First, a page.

Warning coloration (aposematism) is effectively the "opposite" of camouflage. Its function is to make the animal, for example a wasp or a coral snake, highly conspicuous to potential predators, so that it is noticed, remembered, and then avoided. As Peter Forbes observes, "Human warning signs employ the same colours - red, yellow, black, and white - that nature uses to advertise dangerous creatures." Warning colours work by being associated by potential predators with something that makes the warning coloured animal unpleasant or dangerous. This can be achieved in several ways: distasteful, for example caterpillars, pupae and adults of the cinnabar moth and the monarch butterfly have bitter-tasting chemicals in their blood. One monarch contains more than enough digitalis-like toxin to kill a cat, while a monarch extract makes starlings vomit. foul-smelling, for example the skunk can eject a liquid with a long-lasting and powerful odour poisonous, for example a wasp can deliver a painful sting, while snakes like the viper or coral snake can deliver a fatal bite Warning coloration can succeed either through inborn ("instinctual") behaviour on the part of potential predators, or through a learned avoidance. Either can lead to various forms of mimicry. Experiments show that avoidance is learned in birds, mammals, lizards, and amphibians, but that some birds such as great tits have inborn avoidance of certain colours and patterns such as black and yellow stripes The cinnabar moth (Tyria jacobaeae) is a brightly coloured arctiid moth, found in Europe and western and central Asia. It has been introduced into New Zealand, Australia and North America to control poisonous ragwort, on which its larvae feed. The moth is named after the red mineral cinnabar because of the red patches on its predominantly black wings. Cinnabar moths are about 20mm long and have a wingspan of 32Ц42 mm (1.3-1.7 in). Cinnabar moths are day-flying insects. Like many other brightly coloured moths, it is unpalatable; the larvae use members of the genus Senecio as foodplants. Many members of the genus have been recorded as foodplants, but for long-term population success, the presence of the larger species such as ragwort is needed. Smaller plant species, such as groundsel, are sometimes used, but since the species lays its eggs in large batches, survival tends to be reduced. Newly hatched larvae feed from the underneath of ragwort leaves within the area of their old eggs. The larvae absorb toxic and bitter tasting alkaloid substances from the foodplants, and assimilate them, becoming unpalatable themselves. The bright colours of both the larvae and the moths act as warning signs, so they are seldom eaten by predators. An exception is among different species of Cuckoo which eat hairy and poisonous caterpillars including cinnabar moth larvae.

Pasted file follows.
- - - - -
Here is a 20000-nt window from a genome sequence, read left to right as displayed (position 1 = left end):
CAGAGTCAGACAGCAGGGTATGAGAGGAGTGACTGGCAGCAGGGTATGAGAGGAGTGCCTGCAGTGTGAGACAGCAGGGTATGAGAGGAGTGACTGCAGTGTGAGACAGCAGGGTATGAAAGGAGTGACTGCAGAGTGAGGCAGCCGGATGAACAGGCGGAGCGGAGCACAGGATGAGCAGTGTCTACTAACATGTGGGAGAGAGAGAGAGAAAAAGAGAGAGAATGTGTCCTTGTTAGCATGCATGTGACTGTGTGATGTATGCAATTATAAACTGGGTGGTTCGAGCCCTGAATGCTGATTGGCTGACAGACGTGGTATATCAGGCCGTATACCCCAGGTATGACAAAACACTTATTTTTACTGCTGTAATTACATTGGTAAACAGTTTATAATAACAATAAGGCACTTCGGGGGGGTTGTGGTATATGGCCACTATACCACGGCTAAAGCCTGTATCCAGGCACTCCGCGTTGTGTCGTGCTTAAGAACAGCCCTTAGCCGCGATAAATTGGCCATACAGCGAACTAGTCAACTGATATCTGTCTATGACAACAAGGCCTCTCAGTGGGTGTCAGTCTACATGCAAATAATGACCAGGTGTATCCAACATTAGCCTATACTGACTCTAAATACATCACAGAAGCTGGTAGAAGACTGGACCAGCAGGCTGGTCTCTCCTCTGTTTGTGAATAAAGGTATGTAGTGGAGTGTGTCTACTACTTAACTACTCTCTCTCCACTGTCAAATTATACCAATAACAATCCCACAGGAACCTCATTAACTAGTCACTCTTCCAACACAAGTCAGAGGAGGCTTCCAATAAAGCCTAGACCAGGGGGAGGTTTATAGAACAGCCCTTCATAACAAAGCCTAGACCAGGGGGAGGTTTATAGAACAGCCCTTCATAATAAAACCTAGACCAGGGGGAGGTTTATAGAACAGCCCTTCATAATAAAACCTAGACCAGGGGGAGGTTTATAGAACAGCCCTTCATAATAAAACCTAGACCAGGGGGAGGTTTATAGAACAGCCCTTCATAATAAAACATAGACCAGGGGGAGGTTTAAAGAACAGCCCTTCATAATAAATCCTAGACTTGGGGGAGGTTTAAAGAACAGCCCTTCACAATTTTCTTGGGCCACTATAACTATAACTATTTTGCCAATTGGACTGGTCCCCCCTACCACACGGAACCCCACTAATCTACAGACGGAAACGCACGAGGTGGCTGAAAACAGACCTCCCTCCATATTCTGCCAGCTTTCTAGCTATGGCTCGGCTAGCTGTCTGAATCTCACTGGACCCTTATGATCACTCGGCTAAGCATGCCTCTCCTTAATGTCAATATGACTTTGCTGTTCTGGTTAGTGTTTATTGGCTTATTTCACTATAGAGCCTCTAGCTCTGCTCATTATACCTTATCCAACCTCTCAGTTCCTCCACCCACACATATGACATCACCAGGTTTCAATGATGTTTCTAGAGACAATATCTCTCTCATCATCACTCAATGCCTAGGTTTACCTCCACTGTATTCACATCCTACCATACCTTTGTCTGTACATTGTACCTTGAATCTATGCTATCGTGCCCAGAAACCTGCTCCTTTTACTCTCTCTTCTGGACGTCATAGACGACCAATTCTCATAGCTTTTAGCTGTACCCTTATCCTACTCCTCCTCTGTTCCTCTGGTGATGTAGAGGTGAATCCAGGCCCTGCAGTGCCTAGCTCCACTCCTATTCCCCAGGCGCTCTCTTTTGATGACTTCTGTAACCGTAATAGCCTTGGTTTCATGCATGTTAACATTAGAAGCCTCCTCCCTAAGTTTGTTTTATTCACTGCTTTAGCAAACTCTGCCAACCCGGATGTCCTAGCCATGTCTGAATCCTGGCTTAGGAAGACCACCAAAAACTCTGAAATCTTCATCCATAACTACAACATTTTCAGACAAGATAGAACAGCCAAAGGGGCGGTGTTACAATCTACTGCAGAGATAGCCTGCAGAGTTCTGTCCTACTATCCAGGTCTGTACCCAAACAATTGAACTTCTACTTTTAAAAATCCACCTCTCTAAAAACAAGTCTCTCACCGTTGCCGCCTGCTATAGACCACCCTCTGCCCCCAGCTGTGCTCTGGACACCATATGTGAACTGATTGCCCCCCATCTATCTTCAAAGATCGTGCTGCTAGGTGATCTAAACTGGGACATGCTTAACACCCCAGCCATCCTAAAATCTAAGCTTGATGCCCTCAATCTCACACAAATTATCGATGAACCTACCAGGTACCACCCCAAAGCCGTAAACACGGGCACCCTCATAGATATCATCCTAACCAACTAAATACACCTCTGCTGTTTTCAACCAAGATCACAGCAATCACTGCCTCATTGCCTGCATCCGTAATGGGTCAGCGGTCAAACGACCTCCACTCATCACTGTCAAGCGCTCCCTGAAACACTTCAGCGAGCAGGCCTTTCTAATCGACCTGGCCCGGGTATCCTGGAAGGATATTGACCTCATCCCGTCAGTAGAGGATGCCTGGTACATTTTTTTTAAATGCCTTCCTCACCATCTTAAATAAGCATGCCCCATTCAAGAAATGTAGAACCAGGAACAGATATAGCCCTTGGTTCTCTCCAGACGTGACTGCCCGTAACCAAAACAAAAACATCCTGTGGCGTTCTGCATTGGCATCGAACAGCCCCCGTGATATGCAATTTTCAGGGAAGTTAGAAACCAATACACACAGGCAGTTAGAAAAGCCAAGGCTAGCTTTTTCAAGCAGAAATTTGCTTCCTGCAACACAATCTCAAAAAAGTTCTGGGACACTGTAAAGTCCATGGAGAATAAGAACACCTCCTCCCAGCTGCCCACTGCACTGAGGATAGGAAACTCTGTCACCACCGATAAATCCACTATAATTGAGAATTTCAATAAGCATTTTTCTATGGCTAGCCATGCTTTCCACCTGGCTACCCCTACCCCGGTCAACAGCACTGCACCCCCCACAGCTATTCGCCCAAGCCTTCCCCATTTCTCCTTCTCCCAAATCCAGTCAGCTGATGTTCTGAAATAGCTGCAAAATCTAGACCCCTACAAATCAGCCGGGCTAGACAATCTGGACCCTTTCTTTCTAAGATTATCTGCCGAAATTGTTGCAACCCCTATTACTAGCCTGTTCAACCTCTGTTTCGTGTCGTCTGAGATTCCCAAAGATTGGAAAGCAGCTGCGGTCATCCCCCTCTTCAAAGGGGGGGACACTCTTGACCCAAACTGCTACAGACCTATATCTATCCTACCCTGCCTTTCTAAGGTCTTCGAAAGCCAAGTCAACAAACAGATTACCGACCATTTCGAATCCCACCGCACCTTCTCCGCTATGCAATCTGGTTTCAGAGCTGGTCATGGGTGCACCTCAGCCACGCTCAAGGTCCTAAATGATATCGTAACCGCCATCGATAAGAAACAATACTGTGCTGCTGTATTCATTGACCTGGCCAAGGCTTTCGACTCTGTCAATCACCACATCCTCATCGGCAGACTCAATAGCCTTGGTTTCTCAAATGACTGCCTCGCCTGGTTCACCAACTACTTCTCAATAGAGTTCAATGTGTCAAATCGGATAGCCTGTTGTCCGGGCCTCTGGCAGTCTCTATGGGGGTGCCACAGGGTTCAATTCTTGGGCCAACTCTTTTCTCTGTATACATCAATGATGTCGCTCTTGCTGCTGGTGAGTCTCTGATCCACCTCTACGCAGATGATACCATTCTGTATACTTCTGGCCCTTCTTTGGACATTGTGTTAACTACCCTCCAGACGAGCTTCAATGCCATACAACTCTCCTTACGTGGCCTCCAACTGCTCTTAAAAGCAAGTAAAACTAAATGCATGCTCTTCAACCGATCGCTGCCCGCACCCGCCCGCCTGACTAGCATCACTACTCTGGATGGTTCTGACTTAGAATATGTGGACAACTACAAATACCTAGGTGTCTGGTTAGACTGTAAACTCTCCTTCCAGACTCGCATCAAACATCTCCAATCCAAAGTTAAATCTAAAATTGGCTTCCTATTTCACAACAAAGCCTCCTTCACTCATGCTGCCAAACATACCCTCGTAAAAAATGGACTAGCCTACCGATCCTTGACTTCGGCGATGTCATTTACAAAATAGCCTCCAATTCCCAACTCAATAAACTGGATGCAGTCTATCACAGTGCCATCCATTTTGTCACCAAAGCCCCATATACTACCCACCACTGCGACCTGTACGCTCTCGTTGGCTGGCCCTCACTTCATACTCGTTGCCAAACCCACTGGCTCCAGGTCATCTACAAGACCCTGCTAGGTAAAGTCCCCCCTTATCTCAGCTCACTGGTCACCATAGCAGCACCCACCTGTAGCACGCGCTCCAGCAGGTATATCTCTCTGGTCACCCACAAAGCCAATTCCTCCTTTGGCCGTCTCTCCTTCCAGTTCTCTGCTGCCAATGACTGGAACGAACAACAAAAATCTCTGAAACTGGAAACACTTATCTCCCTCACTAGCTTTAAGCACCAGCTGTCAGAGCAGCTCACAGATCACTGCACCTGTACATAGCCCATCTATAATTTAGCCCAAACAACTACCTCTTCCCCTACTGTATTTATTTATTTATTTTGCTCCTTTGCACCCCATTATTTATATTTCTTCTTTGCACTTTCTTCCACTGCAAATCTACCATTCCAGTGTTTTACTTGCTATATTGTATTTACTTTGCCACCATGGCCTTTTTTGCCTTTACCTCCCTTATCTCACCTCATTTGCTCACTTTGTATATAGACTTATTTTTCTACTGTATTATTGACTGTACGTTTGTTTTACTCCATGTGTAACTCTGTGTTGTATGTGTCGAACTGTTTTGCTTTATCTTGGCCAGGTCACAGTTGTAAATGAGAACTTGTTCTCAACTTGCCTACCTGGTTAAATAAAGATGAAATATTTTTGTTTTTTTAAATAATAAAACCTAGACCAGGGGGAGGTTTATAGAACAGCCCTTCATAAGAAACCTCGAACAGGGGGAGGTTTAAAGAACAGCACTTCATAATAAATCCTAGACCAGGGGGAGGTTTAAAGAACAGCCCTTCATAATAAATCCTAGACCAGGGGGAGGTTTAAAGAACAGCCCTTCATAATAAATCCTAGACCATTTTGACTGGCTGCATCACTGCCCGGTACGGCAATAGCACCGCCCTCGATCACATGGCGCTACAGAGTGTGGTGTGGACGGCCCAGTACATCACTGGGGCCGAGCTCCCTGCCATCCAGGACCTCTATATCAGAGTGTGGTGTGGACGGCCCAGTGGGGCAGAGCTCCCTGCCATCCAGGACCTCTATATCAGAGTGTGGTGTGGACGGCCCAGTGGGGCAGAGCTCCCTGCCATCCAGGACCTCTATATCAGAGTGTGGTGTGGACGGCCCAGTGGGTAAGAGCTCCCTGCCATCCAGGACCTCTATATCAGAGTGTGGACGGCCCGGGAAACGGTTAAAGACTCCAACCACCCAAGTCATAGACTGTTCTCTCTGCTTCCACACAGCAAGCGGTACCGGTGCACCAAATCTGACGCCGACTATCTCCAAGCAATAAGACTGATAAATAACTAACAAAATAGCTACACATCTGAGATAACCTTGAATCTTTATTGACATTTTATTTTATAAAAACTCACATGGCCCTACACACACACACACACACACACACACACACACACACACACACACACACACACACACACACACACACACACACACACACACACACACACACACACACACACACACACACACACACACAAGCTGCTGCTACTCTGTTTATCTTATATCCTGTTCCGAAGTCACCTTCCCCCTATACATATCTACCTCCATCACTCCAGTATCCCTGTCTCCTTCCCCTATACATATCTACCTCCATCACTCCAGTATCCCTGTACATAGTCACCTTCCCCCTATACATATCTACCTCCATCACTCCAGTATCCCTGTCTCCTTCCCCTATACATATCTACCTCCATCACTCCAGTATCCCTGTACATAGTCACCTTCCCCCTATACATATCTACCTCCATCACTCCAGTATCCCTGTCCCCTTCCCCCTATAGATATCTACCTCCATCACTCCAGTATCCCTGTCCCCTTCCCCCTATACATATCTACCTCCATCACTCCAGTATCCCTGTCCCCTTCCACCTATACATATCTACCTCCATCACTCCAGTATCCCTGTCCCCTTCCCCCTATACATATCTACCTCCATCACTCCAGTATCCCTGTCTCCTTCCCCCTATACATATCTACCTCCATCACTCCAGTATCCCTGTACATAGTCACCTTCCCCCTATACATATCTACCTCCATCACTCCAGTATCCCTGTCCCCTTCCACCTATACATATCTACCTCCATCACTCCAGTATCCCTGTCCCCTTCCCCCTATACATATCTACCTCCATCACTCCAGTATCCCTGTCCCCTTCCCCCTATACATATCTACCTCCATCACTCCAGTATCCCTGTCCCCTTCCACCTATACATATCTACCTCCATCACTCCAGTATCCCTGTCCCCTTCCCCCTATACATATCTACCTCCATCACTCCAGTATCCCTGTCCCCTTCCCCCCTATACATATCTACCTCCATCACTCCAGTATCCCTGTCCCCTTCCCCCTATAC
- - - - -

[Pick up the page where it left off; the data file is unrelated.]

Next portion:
Like several other Arctiidae moth larvae, the cinnabar caterpillars can turn cannibalistic. This can be due to lack of food, but they can eat other cinnabar larvae for no apparent reason. Females lay up to 300 eggs, usually in clusters of 30 to 60. Initially, the larvae are pale yellow, but later larval stages develop the jet black and orange/yellow striped colouring. They can grow up to 30mm, and are voracious eaters; large populations can strip entire patches of ragwort clean, a result of their low predation. Often, very few survive to the pupal stage, mainly due to them completely consuming the food source before reaching maturity; this could be a possible explanation for their tendency to engage in seemingly random cannibalistic behaviour, as many will die from starvation. The moth has proven to be particularly successful as a biocontrol agent for ragwort when used in conjunction with the ragwort flea beetle in the western United Statess